Data Shows Borrowers With Less Student Loan Debt More Likely To Default

Screen Shot 2015-12-02 at 11.44.49 AMWhen you hear about someone defaulting on their student loans, you might assume this borrower took out several tens of thousands of dollars to pay for their education. But a look at the data shows that those borrowers who are most likely to default are often the ones who owe the least.

The interactive Mapping Student Debt tool from the Washington Center for Equitable Growth shines a spotlight on the relationship between where a borrower lives and their odds of defaulting.

For example, in the Washington, D.C. metro region, ZIP codes with high average loan balances (western and central Washington, D.C.) the delinquency rates are lower. Median income is highest in these parts of the city.

Conversely, in ZIP codes with smaller loan balances – typically eastern D.C., the median income is much lower and delinquencies are much higher. The same pattern could be found in Chicago.

The rate of delinquency was higher in areas of D.C. and Chicago that had lower-income households and lower rates of debt. (courtesy of Higher Ed, Not Debt)

The rate of delinquency was higher in areas of D.C. and Chicago that had lower-income households and lower rates of debt. (courtesy of Higher Ed, Not Debt)

An examination of the data by Marshall Steinbaum and Kayva Vaghul with the Washington Center for Equitable Growth proposes that this finding is a result of the meager prospects members of these lower-income households face in the current labor market.

According to the data analysis, the country as a whole illustrates an inverse relationship between ZIP code income and delinquency rates: as the median income in a ZIP code increases, the delinquency rate decreases, and conversely, when income decreases, delinquency increases.

While the map shows the perceived inequity between low-income and higher-income areas when it comes to the ability to repay loans, it also illustrates that even consumers in higher-income areas feel the burden of heavy debt loads.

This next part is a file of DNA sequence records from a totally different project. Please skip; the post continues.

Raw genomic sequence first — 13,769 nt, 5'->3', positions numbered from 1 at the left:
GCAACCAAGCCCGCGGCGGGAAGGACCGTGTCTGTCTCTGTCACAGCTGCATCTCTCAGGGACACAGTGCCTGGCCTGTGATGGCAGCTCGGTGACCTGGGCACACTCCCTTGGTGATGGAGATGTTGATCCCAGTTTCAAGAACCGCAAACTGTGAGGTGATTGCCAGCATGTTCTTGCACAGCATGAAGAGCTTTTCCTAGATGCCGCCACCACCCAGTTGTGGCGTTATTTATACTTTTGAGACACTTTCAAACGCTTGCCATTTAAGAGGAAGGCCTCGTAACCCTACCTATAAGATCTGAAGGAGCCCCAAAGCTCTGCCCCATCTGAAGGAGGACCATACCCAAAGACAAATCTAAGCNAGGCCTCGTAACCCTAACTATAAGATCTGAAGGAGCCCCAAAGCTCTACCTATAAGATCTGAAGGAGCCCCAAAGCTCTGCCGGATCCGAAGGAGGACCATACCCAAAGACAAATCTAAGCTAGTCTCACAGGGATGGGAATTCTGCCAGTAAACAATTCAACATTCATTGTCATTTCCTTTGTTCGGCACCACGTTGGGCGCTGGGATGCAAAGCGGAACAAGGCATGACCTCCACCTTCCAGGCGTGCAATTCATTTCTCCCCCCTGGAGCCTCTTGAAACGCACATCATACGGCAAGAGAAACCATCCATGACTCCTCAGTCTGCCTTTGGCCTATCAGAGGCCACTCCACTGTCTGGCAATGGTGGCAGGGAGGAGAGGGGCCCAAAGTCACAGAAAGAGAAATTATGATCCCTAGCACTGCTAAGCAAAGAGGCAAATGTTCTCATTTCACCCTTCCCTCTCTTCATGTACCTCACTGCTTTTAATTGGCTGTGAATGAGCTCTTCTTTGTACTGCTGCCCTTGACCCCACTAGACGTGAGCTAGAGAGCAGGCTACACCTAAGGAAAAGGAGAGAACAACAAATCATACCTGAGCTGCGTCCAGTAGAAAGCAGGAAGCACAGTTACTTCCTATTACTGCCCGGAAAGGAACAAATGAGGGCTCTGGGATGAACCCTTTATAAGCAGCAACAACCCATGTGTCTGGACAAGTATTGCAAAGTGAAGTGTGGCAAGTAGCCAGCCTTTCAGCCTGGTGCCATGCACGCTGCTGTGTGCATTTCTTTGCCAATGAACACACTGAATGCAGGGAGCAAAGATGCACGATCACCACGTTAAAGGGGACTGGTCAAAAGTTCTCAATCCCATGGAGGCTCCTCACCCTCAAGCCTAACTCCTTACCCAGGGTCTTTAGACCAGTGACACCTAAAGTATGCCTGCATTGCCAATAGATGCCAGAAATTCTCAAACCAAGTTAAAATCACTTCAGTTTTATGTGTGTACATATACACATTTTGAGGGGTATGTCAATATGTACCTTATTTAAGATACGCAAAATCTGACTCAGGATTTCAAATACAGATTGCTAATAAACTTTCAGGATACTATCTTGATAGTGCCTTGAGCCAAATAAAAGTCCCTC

“Student debt repayment may also delay expenditures that are associated with the traditional economic lifecycle, such as owning a home or a car or even getting married,” Steinbaum and Vaghul write. “Altogether, this new expense associated with attaining a middle-class income contributes to the erosion of middle-class wealth across generations.”

Suzanne Martindale, attorney with our colleagues at Consumer Union, suggests that the new data implies that it’s not the size of a loan balance that’s the main predictor of debt.

“Rather, it’s more likely that those who are struggling with their loans have come from disadvantaged backgrounds and may not have gotten an education that enables them to earn enough money and thereby repay their loans, even if the balances are relatively small,” she says.

In all, she says the map, and its wealth of data, shows that what we think intuitively about the issue of student debt may not be the real story after all.

“So many commentators claim that the source of the education debt crisis is coming from ‘irresponsible kids’ borrowing tens of thousands of dollars to go to fancy schools,” she says. “But this map shows that’s not the case at all. The people most vulnerable to falling behind on their loans come from low-income backgrounds, and aren’t borrowing as much as their affluent peers.”

If these borrowers are falling behind on modest loan payments, Martindale says we need to change our thinking: why didn’t they get an income boost as a result of getting an education?

One possibility? The type of schools students in lower-income areas attend. For-profit colleges – many with spotty records and high tuition rates – have been known to target disadvantaged communities.

Martindale says this adds to the circumstantial evidence of the harm such schools pose to students.

An introduction to the geography of student debt [Washington Center for Equitable Growth]

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